Thousands of Pupils Start Saturday Classes in English, Math and Science

While their friends slept late or scurried off to ballet classes, tens of thousands of New York City schoolchildren went to school on Saturday for either remedial or enrichment classes in English, math and science.

The Saturday classes are being offered to 34,000 children in second through 12th grades in 26 of the city’s 32 community school districts, officials said yesterday. They were conceived by Deputy Chancellor Judith A. Rizzo and championed by Mayor Rudolph W. Giuliani in his State of the City address in January.

The program is smaller, however, than anticipated last January, when Mr. Giuliani proposed sending 84,000 struggling New York City schoolchildren to school for a sixth day.

Board of Education officials said yesterday that the city provided only $8.4 million this year, enough for a smaller program through the end of the school year. The program will be expanded to its full size in September, at a cost of $34 million, officials said. It is the first time in recent memory that the board has provided a sixth day of school on such a large scale, officials said.

Chancellor Harold O. Levy said he was pleased with the scope of the program given the short time the school system had to prepare.

“From the time that the mayor announced it in his address to the time that it became clear what the funding level would be a few weeks later, to have the program running all across the city and be a quality program I think is a considerable achievement and will benefit the children significantly,” Mr. Levy said.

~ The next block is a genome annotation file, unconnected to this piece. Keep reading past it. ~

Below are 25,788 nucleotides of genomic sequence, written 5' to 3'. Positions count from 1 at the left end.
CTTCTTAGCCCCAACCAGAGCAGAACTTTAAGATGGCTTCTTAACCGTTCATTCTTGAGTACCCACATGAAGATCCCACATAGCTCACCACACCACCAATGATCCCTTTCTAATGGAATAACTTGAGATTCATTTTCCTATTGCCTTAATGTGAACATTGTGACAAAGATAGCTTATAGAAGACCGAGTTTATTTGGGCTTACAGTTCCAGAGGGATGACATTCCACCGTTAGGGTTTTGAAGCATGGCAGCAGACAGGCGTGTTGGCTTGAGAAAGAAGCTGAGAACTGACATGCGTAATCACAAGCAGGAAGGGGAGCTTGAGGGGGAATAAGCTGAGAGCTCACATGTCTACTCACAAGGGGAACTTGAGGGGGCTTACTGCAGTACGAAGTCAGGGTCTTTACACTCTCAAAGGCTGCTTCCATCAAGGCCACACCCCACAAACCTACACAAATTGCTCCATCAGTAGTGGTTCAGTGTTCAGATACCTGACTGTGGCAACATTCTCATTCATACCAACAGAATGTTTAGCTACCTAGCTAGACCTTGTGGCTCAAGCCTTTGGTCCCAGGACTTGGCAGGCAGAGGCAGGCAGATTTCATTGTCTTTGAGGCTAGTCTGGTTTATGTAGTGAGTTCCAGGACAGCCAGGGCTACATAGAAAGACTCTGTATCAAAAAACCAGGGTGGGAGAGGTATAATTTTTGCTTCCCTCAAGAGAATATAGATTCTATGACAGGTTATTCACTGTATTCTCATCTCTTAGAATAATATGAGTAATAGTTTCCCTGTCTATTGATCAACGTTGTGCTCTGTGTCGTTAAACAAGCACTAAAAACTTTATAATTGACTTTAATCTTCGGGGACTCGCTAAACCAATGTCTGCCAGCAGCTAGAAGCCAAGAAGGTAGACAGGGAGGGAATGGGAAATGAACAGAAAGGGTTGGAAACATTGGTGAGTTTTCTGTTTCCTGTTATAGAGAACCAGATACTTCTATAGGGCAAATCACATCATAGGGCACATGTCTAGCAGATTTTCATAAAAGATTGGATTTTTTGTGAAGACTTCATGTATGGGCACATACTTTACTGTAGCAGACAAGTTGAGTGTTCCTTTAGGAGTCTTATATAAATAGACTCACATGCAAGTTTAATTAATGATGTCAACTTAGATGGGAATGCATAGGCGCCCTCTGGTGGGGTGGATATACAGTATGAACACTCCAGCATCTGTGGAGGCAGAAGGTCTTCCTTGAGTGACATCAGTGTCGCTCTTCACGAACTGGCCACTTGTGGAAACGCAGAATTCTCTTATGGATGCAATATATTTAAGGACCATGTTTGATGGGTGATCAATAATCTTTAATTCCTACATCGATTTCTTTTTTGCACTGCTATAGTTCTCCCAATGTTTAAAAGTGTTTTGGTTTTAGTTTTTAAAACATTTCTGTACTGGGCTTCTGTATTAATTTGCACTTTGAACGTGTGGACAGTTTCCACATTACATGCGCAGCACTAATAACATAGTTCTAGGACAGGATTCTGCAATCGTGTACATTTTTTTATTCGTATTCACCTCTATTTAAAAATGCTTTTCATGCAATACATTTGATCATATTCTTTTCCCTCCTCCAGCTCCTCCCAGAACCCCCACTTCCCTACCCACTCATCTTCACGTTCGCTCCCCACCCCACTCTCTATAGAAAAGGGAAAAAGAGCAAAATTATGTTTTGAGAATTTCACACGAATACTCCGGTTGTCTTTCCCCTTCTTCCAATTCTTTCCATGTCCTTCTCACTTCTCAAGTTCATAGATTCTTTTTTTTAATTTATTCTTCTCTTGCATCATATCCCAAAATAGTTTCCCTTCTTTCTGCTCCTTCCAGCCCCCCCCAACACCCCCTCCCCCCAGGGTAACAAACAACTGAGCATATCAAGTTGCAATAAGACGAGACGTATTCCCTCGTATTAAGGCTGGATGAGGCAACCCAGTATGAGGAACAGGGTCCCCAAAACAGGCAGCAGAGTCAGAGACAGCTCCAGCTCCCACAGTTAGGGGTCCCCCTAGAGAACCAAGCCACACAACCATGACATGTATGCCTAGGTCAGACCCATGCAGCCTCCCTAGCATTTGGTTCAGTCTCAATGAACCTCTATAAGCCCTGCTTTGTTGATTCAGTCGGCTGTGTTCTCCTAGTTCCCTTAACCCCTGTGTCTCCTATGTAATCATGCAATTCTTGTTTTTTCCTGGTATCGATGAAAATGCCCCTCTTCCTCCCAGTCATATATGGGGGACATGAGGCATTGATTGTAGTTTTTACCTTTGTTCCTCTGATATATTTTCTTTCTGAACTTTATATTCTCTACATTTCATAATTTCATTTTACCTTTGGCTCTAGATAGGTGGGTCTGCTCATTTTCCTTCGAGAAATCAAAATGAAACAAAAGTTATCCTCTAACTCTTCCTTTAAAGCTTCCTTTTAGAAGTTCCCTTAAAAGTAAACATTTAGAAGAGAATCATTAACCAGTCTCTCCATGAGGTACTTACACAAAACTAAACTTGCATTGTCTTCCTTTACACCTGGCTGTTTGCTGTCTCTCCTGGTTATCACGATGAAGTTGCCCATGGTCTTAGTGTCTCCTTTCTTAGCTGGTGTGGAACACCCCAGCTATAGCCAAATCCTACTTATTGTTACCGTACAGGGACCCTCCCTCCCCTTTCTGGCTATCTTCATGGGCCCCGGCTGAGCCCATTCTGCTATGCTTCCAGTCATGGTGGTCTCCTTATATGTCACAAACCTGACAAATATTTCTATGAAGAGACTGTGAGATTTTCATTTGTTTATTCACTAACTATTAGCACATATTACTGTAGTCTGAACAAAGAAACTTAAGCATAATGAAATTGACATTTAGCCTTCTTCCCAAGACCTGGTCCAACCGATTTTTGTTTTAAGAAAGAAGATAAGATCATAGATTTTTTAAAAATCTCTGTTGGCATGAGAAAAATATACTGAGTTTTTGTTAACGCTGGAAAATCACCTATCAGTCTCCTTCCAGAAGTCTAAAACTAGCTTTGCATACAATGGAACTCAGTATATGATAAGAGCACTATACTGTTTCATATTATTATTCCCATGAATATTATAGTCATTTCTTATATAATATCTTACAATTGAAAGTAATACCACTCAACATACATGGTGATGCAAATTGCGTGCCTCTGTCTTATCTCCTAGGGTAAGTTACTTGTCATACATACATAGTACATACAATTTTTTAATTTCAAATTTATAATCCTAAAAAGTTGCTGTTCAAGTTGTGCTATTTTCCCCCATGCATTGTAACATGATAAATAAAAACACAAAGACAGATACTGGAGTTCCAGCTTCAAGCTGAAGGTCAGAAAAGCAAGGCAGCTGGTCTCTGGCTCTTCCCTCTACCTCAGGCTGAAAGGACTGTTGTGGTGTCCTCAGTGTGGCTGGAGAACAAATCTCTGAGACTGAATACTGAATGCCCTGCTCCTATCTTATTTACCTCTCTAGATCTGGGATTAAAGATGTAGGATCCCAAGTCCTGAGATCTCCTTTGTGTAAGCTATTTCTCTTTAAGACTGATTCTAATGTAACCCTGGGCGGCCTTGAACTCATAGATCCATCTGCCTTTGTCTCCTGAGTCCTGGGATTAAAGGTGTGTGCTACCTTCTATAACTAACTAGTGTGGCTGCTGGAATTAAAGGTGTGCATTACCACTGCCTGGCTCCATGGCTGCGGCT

Although most of the classes began last Saturday, a handful began on March 3 in four districts, board officials said.

In Harlem on Saturday, children carrying backpacks could be seen streaming into Public School 153, the Adam Clayton Powell Jr. School, at Amsterdam Avenue near 146th Street, as their classmates scampered off to ballet classes at a nearby dance school. “I like it,” one 8-year-old girl said shyly, as she turned into the school.

There are three types of classes being offered around the city, officials said: intensive intervention for children who are trailing far behind state and city standards, accelerated classes for children who are doing well, and tutorials for high school students who need help to pass the state Regents examinations now required for graduation.

Math and science classes are being offered to 18,000 students, and English classes are being given to 16,000 students. The English classes are for students who have been in either bilingual classes or classes in English as a second language for more than three years, yet have not made enough progress in learning English.

Courses are being taught by Board of Education teachers who answered advertisements for the job. Certified teachers were given priority, although there are shortages of certified math, science and bilingual education teachers systemwide.

Officials could not provide information yesterday on how many students attended the classes Saturday or how many of the teachers were certified. They said their focus was on making sure the classes were available for students who wanted them, rather than on forcing students to go.

The opening of the program was delayed two or three weeks, officials said, as the board negotiated some details of how it would be structured with the teachers’ union.

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